The Diving Bell and The Butterfly

A few months ago I finally read, The Diving Bell and The Butterfly, Jean-Dominque Bauby’s moving memoir, written after he was diagnosed and living with locked-in syndrome. Jean-Do as he was known to his friends, dictates the book over the course of 14 months via the blinking of his left eye. Letter by excruciating letter, he lets the outside world into his locked in existence and in the process shows that even the most able bodied individual, if not living life to the fullest, is locked in as well.

As I was researching for this blog post, I came across something interesting. At the time of Bauby’s stroke, he was under contract to his publisher for a modern retelling of The Count Of Monte Cristo, a book in which the character of Noirtier de Villefort suffers a stroke that leaves him completely paralyzed and aphonic. Ironically, de Villefort, like Bauby, communicates only through the use of his eyes. Bauby’s decision to honor this contractual obligation is what inspires him to write his memoir in the first place. It is estimated that over 200,000 eye blinks were required for Jean-Do to tell his tale to Claude, the woman dispatched to the hospital by Bauby’s publisher to capture his words.

The book was made into a movie but unfortunately, it hasn’t and probably wont make an appearance in my town, so I must wait for it’s arrival on Netflix. From the trailers that I’ve seen along with review that I’ve read, it appears to be a visually stunning masterpiece with a phenomenal soundtrack to match.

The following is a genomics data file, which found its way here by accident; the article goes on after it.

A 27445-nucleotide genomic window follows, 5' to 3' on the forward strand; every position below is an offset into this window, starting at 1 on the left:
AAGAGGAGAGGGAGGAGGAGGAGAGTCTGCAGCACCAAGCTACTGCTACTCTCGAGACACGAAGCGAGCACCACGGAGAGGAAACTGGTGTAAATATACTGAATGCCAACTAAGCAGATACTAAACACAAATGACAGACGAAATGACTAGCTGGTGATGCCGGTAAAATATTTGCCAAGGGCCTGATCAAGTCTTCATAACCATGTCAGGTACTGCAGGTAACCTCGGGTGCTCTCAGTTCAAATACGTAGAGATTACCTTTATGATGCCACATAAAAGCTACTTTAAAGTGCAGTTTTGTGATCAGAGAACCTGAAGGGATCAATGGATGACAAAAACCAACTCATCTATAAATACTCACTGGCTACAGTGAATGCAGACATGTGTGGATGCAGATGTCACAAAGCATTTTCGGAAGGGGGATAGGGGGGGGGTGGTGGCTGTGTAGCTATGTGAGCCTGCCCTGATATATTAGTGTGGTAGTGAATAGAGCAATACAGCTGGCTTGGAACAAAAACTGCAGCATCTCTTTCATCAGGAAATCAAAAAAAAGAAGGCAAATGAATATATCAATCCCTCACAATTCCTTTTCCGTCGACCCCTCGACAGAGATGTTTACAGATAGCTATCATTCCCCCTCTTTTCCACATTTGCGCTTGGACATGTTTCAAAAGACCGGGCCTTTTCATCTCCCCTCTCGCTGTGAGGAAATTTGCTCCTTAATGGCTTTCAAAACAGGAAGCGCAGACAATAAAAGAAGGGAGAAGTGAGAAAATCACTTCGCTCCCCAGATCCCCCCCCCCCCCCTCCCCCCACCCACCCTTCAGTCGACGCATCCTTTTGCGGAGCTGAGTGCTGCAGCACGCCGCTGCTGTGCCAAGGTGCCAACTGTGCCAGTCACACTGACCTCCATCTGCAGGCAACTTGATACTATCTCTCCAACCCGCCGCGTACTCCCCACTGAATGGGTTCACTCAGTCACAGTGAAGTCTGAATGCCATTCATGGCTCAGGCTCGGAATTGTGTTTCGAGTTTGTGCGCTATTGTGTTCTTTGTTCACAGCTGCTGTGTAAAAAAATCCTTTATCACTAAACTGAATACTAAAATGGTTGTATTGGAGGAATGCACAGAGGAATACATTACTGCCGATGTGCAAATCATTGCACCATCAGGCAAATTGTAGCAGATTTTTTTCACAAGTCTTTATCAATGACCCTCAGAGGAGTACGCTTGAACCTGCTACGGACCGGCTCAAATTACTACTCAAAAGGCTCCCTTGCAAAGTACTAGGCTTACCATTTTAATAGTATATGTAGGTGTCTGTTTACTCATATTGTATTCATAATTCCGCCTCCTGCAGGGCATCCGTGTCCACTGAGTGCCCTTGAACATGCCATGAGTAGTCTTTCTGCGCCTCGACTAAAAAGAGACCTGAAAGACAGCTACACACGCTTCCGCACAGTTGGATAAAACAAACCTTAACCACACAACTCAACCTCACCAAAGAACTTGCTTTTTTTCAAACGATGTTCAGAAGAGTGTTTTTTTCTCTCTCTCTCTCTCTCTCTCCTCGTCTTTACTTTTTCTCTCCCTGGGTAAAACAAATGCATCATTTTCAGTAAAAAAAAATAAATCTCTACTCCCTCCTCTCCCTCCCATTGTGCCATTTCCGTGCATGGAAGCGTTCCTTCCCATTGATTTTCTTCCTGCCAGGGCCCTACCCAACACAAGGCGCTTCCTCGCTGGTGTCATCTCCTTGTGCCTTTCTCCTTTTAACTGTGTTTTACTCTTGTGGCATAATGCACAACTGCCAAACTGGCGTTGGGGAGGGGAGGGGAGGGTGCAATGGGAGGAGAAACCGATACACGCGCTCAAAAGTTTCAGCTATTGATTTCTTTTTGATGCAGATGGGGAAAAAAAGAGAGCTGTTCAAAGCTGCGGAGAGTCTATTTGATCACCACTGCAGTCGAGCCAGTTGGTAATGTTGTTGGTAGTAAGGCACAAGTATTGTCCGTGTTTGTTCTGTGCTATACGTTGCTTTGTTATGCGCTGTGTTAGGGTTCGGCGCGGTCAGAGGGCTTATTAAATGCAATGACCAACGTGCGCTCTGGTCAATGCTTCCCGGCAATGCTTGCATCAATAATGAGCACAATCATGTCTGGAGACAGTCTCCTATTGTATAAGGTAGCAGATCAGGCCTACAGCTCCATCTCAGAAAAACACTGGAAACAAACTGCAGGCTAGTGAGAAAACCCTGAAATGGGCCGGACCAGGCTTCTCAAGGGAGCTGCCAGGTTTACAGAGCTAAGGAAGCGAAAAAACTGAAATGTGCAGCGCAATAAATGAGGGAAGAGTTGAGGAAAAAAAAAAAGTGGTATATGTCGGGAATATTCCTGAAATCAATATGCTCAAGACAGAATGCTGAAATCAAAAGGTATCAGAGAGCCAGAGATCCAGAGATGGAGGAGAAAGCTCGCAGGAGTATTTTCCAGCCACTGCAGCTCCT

I think the New Year is a great time to see this film and ask yourself how you’re locked in and in what ways you can let your imagination set you free.



3 responses to “The Diving Bell and The Butterfly

  1. The Diving Bell and the Butterfly was a sad, but magnificent movie – one that I will never forget. It was a grand tribute to memory, imagination and the human spirit.

  2. Back in my speech therapy days I had 1 patient with locked in syndrome. He was only in the ICU for a few days then transfered so I only worked with him for a short time.

    Thanks for the comment – I can’t wait to see this film.

  3. etcldp,
    I look forward to reading your comments once you’ve seen the film. I am encouraging my sister and my niece, who just got her masters in speech pathology, to see it. Unfortunately, none of my friends like the movies that I do and I am eager to discuss it with someone who has seen it.

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